Better-off pensioners 'encouraged' to give fuel allowance to charity
Well-off pensioners who do not need their winter fuel allowance should donate the money to charity, a Conservative minister has said.
Nick Hurd said he would congratulate anyone who gave away the allowance - to which the majority of people aged over 60 are entitled - to a good cause.
The Lib Dems and some Tories have said the better-off should not get age-related universal benefits in future.
But David Cameron has insisted he is committed to retaining them.
Those eligible currently receive a one-off winter fuel payment of between £200 and £300 a year depending on their age and whether they live alone or as a couple.
In their 2010 election manifesto, the Conservatives pledged to maintain the allowance and other universal benefits for the elderly, such as free bus passes, TV licences, free eye tests and free prescriptions.Protecting benefits
In their coalition agreement, the Conservatives and the Lib Dems said that "key benefits" for older people would be protected in the current Parliament.
On the face of it, it sounds quite odd.
The government is handing out money to all pensioners at a time when there isn't much money about.
And then a minister is suggesting richer pensioners who can afford to should give the money away.
Why? The Coalition Agreement spells out benefits given to all pensioners will be kept, despite the £2bn a year it costs a hard-up government.
Ditching that promise would be a "grab the handbrake screech" of a U-turn. It's unlikely to happen.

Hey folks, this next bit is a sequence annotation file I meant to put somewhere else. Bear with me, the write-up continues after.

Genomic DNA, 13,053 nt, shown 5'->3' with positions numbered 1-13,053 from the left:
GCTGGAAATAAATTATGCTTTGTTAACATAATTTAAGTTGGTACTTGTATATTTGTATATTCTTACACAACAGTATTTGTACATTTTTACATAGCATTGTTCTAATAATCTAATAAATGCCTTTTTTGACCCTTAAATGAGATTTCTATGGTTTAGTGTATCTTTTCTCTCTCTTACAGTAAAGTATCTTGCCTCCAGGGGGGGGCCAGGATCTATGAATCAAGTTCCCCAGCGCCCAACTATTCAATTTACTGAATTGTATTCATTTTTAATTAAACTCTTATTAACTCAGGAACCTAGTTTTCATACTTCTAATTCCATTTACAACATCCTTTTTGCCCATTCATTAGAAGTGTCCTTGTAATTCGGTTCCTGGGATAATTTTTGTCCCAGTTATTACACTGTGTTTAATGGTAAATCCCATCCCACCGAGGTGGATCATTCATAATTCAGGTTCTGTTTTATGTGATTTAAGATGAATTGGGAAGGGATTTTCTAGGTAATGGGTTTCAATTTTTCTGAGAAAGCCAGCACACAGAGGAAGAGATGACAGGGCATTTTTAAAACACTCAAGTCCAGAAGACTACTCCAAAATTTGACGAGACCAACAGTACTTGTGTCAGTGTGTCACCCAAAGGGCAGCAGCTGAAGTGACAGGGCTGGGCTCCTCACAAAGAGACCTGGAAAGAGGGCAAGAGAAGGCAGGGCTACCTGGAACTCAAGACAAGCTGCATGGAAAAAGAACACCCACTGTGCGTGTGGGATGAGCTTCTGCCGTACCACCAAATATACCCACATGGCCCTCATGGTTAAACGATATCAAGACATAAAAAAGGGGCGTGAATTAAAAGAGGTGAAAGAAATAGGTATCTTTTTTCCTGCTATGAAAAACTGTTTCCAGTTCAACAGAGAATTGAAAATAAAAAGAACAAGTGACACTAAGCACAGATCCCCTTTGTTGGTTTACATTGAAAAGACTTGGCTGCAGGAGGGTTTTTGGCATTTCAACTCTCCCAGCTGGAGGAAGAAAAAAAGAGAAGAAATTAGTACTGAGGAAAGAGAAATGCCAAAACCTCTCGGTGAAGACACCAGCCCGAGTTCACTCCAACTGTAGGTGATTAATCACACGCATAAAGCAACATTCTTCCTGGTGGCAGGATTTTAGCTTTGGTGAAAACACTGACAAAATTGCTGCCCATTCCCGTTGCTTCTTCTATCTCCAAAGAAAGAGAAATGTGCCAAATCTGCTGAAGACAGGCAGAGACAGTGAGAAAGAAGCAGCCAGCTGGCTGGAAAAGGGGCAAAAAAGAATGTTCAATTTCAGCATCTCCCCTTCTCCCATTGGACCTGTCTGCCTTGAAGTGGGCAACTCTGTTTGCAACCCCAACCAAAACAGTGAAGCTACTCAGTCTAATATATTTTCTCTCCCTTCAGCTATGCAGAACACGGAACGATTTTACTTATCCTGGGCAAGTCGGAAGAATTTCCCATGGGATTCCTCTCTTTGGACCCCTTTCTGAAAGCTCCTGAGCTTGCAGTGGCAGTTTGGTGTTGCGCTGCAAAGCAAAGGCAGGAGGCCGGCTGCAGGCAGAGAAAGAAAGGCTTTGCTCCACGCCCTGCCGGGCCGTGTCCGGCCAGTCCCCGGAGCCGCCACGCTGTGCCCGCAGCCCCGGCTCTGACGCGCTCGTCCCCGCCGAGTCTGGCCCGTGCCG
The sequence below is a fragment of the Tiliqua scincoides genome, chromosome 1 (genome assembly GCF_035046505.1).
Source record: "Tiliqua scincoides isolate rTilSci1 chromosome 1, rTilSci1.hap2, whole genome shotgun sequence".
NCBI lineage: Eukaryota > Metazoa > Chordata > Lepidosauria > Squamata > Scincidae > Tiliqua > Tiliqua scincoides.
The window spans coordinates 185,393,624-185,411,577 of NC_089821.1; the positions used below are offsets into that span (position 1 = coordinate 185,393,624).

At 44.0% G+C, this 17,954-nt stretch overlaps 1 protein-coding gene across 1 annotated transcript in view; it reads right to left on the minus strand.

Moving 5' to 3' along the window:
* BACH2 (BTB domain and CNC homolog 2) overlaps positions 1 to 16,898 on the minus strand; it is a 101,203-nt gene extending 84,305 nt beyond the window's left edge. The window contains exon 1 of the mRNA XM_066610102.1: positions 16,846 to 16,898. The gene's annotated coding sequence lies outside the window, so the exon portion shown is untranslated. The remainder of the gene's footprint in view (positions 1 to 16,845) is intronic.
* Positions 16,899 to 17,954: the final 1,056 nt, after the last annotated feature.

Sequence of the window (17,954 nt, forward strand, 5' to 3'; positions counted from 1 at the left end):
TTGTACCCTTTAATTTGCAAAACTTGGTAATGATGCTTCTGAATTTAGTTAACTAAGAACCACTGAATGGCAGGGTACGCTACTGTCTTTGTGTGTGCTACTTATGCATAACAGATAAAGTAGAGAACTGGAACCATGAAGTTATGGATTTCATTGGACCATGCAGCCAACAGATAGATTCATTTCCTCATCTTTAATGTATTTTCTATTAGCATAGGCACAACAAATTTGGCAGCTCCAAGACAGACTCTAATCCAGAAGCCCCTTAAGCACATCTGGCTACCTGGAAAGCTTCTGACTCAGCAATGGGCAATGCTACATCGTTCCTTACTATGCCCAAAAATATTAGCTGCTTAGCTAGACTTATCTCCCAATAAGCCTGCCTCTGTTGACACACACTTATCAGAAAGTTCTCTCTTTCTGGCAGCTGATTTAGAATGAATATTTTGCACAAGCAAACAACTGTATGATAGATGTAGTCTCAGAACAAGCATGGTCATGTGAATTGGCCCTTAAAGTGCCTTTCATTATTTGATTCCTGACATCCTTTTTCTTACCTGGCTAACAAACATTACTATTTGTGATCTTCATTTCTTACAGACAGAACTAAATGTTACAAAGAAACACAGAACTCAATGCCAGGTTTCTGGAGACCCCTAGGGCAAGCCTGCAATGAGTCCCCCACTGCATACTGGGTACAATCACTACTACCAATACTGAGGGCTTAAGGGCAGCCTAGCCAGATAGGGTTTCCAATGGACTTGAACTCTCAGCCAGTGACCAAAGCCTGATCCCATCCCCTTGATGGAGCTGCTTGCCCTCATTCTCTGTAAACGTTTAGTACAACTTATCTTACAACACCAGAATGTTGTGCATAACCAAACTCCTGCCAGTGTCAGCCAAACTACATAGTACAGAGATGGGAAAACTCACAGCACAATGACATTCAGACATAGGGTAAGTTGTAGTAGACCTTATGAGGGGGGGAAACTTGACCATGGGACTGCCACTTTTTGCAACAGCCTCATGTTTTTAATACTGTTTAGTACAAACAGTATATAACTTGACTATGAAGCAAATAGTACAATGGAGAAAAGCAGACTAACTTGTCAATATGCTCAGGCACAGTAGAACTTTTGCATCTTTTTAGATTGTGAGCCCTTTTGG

But all bets are off come the next general election campaign. What will the parties promise to do then?
To some, the current arrangements are absurd.
But limiting the payments to the poorest, means testing them, introduces bureaucracy and that introduces cost.
But with the need to find billions of further savings after the next election, pressure has been growing on the government to reconsider its position.
Deputy Prime Minister and Lib Dem leader Nick Clegg has argued that such benefits may have to be means-tested in the future.
At their party conference in September, the Lib Dems said curbing such benefits for pensioners with assets of more than £1m was an option that could be looked at after the 2015 general election.
And the Free Enterprise group of Conservative MPs have said ministers must be "brave enough" to tell the wealthiest pensioners that their benefits will be cut.
Mr Hurd, the charities minister, told the Daily Telegraph that the government would honour its pledges on universality but he would personally welcome pensioners who chose of their own accord to give the money to good causes.
"The government is going to stick to its commitments," he said. "But if people take their own decisions that they want to use (the money) for good, of course, as minister for charity, I would support, congratulate and encourage them."
WHO QUALIFIES FOR WINTER FUEL ALLOWANCE?
- The minimum age for qualification is the age at which the state pension for women kicks in.
- This threshold changes as the pension age creeps up year on year.
- Currently, you are entitled to it if you were born on 5th July 1951 or earlier.
More than £2bn is paid out in winter fuel payments every year.
The minimum age for qualification is the age at which the state pension for women kicks in - currently 61 and five months.
The allowance is currently worth £200 a year for any household with someone above that age. For instance, while a 63-year old living on their own would get £200, a couple both aged 65 living together would get £200 between them.
The payment rises to £300 a year for anyone aged 80 or over.